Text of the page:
Companies that can naturally hedge the loss of a single customer pose less risk than those that rely on a small number of customers. Try to ensure that no customer amounts to more than 10 percent of your revenue and your company will be more valuable than industry peers that have only a few big customers.
If you’ve mastered a way to win customers and documented your sales process with a predictable set of conversion rates, your secret customer-acquiring formula will make your business more valuable than an industry peer who doesn’t have a clue where their next customer will come from. This is where implementing a Marketing System can really help ensure more predictable revenue streams.
- Clean Books
Companies that invest in audited statements have financials that are generally viewed as more trustworthy and therefore more valuable. You may want to get your books reviewed professionally each year even if audited statements are not the norm in your industry.
- A Second In Command
Companies with a second-in-command who has agreed to stay on post sale are more valuable than businesses where all the power and knowledge are in the hands of the owner.
- Happy Customers
Being able to objectively demonstrate that your customers are happy and intend to re-purchase in the future will make your business more valuable than an industry peer that does not have a means of tracking customer satisfaction. Consider using the Net Promoter Score survey question that measures the likelihood your customers would recommend your company to a friend or colleague.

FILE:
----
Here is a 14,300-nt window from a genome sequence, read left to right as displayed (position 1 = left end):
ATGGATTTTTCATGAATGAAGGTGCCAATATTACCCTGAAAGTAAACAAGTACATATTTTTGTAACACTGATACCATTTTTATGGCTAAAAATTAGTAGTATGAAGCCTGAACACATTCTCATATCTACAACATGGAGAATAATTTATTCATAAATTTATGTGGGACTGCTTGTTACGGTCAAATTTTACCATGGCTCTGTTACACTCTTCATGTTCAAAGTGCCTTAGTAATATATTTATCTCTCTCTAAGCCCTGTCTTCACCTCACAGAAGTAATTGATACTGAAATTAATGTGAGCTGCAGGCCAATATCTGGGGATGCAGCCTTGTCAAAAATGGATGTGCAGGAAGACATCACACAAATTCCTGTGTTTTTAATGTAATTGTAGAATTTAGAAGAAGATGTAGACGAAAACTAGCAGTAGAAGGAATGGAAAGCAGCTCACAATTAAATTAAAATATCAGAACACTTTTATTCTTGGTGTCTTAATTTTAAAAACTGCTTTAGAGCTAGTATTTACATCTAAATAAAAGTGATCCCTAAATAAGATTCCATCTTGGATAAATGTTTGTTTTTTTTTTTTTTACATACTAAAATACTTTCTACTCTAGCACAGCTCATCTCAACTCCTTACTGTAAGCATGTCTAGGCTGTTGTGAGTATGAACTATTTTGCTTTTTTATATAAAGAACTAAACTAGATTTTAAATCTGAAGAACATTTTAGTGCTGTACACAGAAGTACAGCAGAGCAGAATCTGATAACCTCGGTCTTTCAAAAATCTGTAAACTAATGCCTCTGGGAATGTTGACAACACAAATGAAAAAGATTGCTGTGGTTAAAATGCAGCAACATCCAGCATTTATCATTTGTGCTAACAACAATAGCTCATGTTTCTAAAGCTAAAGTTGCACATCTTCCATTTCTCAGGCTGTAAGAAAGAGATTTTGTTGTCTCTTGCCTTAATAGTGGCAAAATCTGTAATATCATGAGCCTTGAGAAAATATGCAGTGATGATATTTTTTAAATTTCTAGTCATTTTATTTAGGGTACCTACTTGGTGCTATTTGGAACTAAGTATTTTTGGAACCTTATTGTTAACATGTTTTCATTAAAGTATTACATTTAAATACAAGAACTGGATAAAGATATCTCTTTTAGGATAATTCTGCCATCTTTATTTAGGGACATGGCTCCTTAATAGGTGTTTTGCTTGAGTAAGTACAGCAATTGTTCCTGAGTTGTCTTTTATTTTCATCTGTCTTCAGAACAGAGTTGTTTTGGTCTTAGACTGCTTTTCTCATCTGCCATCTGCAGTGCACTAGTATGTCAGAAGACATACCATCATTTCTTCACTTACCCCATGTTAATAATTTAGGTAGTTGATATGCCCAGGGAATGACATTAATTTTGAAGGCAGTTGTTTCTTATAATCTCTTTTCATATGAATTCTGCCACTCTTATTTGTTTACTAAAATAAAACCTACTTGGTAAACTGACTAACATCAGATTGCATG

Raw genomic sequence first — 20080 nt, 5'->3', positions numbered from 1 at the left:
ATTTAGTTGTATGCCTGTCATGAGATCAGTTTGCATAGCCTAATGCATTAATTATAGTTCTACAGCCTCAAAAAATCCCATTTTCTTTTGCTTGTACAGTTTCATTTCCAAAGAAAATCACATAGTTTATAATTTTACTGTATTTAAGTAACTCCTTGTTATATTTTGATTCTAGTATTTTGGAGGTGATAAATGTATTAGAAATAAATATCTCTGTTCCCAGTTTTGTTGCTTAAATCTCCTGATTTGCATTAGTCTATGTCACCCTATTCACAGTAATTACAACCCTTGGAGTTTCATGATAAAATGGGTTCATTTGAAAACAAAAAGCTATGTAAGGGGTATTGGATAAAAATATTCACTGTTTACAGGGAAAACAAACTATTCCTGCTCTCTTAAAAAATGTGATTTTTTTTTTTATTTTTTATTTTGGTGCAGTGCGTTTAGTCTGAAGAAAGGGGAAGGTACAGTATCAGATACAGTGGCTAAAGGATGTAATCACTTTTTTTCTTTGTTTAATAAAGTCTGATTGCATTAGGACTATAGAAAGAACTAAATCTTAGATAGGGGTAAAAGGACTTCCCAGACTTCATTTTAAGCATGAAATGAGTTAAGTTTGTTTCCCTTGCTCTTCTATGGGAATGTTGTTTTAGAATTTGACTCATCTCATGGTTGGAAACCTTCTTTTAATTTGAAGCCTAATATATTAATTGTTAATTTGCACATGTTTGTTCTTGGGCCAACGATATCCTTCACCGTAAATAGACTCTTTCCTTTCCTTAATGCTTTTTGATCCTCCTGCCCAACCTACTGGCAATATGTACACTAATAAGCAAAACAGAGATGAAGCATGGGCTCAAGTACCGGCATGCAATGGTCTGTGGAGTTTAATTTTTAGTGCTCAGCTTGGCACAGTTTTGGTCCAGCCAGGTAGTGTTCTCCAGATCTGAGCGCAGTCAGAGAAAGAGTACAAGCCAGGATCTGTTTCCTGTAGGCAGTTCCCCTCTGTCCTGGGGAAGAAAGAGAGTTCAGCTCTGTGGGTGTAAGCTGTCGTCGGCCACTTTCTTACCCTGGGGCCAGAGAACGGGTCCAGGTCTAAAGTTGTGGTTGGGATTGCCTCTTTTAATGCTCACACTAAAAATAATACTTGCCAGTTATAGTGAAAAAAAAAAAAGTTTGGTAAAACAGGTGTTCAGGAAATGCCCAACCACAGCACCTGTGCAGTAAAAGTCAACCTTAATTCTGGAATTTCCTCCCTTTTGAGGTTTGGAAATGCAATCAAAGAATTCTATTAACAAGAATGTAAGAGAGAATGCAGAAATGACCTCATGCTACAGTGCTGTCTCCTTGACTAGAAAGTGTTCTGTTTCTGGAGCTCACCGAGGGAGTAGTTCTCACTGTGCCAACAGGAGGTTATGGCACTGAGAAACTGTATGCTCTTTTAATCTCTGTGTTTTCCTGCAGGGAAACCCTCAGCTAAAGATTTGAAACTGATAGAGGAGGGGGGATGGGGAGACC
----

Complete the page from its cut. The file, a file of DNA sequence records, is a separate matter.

Like a rising tide that lifts all boats, your industry typically defines a range of multiples within which your business is likely to fall into; but whether you fall at the bottom or the top of that range comes down to factors that have nothing to do with what you do, but instead, how you do it.
The ultimate test of value for your business can be found in a simple question: Would someone want to buy your company?
Whether you want to sell next year, a decade from now, or ensure you leave a legacy by passing the business down to family or employees, you need to build a valuable asset that is not dependent on you, because being sellable gives you the ultimate freedom. Please share what steps you are taking to increase the value of your business.
Get Your Value Builder Score Now to check the health of your business. Discover your company’s hidden assets as well as the silent killers that could undermine its value.